Metro Vancouver’s air quality this week is worse than what people are experiencing in megacities like Shanghai or New Delhi.
According to IQAir, a Swiss-designed air quality information system, the air in the region is currently among the hardest to breathe in the world.
It's due to smoke that’s continued to waft over the border from wildfires in Washington State.
For worst air quality and pollution, Metro Vancouver ranked fifth worldwide. New Delhi, India's capital, was listed as seventh. Shanghai, China was 28th.
Dense smoke from Washington and Oregon #wildfires continues to move through our region. The @CDCofBC has good resources related to smoke and health to help you stay safe: https://t.co/aIUDD3FFVa pic.twitter.com/iCMP2aiPNh— Metro Vancouver (@MetroVancouver) September 11, 2020
A Metro Vancouver air quality advisory that was first issued on Tuesday, Sept. 8 continued to be in effect Friday.
According to Metro Vancouver environmental monitoring expert, Ken Reid, fine particulate matter in the air has increased "dramatically."
As of Friday, the region had equal to 100 micrograms of fine particulate matter (PM 2.5) per cubic metres in its air – due to the smoke.
"A hot, sunny day in Vancouver would only see upwards of 15 micrograms in the air," Reid explained.
Air quality in the region is predicted to worsen into the weekend, said Reid.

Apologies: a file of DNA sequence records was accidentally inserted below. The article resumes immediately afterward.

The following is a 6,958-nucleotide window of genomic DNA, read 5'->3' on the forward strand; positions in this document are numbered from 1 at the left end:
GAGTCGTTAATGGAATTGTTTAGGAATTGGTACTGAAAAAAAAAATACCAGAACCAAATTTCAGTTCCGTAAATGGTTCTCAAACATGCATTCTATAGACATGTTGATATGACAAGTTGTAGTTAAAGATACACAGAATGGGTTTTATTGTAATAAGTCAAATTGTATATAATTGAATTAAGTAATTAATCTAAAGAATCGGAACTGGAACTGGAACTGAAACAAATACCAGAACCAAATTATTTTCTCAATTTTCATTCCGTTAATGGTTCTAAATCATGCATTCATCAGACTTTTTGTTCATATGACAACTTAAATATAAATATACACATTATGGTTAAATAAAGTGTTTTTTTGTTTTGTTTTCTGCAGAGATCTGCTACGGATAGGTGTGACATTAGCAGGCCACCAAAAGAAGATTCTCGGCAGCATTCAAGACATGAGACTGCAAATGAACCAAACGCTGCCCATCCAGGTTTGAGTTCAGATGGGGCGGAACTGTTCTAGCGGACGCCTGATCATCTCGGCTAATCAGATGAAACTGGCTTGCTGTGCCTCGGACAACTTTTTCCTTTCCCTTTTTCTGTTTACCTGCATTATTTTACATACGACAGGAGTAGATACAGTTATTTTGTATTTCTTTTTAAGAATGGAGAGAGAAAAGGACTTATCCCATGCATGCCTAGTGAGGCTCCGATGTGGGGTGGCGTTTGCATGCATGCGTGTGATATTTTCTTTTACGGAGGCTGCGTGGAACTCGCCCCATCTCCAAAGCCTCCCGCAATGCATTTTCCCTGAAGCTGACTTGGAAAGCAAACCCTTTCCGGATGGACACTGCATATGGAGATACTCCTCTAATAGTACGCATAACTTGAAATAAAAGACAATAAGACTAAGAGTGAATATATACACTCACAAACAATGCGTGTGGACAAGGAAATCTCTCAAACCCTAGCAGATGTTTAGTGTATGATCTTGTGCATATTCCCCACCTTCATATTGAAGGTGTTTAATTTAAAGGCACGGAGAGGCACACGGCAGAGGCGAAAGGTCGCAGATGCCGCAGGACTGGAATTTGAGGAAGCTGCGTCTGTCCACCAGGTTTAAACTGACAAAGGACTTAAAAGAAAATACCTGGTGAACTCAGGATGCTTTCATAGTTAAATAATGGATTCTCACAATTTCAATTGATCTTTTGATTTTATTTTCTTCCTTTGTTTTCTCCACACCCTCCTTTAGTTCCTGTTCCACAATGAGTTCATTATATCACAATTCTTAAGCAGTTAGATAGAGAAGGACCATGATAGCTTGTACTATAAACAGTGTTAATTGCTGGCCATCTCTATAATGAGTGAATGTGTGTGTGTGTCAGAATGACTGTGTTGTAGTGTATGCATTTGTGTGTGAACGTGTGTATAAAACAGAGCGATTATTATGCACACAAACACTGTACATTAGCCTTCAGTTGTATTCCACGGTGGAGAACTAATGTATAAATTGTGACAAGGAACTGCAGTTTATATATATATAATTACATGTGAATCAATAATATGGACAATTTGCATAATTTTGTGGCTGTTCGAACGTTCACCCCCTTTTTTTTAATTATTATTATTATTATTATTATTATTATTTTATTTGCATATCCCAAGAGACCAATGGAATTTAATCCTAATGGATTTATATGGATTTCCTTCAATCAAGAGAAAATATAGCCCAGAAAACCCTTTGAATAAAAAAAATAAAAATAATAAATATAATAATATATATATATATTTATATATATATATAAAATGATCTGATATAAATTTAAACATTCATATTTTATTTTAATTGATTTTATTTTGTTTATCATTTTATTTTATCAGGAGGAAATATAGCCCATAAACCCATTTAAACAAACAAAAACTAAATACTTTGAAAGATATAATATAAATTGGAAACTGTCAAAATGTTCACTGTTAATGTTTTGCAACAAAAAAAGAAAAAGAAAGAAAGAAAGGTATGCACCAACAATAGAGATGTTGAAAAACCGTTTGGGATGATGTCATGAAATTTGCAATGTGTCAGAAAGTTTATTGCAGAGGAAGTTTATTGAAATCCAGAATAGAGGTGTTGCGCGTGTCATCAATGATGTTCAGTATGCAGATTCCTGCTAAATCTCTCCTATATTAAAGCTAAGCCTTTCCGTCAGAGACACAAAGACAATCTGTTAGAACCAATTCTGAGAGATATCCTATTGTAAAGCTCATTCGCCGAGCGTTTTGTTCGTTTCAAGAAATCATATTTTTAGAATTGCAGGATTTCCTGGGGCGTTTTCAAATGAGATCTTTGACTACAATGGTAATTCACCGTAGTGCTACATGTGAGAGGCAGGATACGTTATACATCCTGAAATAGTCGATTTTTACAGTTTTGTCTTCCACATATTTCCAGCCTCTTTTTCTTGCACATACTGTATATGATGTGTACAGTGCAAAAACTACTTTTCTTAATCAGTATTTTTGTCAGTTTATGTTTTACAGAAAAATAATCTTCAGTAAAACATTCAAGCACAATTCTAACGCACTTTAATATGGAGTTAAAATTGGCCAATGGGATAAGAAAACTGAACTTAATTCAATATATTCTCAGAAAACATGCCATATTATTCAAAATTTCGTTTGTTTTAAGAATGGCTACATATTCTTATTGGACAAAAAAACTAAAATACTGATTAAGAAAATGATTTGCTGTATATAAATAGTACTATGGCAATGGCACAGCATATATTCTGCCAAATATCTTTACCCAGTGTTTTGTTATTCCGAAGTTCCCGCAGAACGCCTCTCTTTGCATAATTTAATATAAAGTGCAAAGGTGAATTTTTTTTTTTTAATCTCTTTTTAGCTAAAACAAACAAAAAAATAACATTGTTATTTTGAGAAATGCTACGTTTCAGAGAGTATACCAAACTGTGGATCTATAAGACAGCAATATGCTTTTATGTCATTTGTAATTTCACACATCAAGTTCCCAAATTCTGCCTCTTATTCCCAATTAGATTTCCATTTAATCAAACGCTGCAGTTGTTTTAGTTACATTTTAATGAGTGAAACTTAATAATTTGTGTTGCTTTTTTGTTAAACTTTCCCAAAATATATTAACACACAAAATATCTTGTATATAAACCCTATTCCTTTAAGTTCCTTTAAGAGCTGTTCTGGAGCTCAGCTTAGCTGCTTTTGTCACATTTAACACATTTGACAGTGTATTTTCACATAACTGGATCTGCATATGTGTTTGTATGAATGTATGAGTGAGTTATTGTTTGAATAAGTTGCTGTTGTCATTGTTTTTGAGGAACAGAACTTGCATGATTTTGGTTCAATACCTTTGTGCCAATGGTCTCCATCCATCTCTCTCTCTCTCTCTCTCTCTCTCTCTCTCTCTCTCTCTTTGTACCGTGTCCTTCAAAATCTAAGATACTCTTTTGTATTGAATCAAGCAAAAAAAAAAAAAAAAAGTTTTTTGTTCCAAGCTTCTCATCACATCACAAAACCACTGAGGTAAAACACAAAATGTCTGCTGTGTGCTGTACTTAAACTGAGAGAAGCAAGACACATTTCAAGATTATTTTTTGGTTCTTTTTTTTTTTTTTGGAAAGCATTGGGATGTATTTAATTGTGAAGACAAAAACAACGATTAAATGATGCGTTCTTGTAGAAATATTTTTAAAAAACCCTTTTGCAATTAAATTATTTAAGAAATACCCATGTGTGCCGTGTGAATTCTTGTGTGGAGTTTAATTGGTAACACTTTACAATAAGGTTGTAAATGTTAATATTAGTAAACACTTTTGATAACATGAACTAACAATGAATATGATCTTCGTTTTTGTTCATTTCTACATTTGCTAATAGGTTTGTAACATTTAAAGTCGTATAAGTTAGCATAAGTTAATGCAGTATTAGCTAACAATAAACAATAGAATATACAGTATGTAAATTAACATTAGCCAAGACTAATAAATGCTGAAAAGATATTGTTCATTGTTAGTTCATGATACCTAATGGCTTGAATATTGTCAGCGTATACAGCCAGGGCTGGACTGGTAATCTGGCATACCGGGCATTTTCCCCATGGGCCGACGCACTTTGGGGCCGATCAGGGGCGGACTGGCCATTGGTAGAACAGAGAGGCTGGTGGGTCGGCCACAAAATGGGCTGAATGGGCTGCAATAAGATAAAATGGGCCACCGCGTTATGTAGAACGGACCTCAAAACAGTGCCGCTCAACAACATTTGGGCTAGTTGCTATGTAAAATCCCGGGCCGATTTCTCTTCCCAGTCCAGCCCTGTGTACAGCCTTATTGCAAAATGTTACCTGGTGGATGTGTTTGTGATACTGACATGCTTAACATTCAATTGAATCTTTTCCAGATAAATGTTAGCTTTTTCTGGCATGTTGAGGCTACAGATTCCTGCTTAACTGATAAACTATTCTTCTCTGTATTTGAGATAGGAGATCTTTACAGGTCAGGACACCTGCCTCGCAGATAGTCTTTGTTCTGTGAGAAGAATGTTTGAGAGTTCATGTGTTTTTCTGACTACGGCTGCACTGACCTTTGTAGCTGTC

Continued #AirQuality Advisory for fine particulate matter (PM2.5) for #MetroVancouver & @FVRD1 due to smoke from outside the region. The smoke plume from WA and OR #wildfires moved into the region this AM and is forecast to impact #AirQuality through the weekend. pic.twitter.com/U4aaaOg64t— Metro Vancouver (@MetroVancouver) September 11, 2020
"Wildfire smoke from fires in Washington and Oregon has moved northward into the region this morning and forecast to impact air quality through the weekend as a large mass of smoke moves through," explained a Sept. 11 news release from the regional government.
Exposure to PM 2.5 is particularly a concern for people with underlying conditions, respiratory infections, pregnant women, infants, children, and older adults, Reid added.
"It is unclear whether the matter will remain higher up or stay at ground level," he said, which poses a health risk for those breathing them in.
The expert suggested people reduce their time spent outdoors and purchase a high-efficiency particulate air (HEPA) purifier if possible.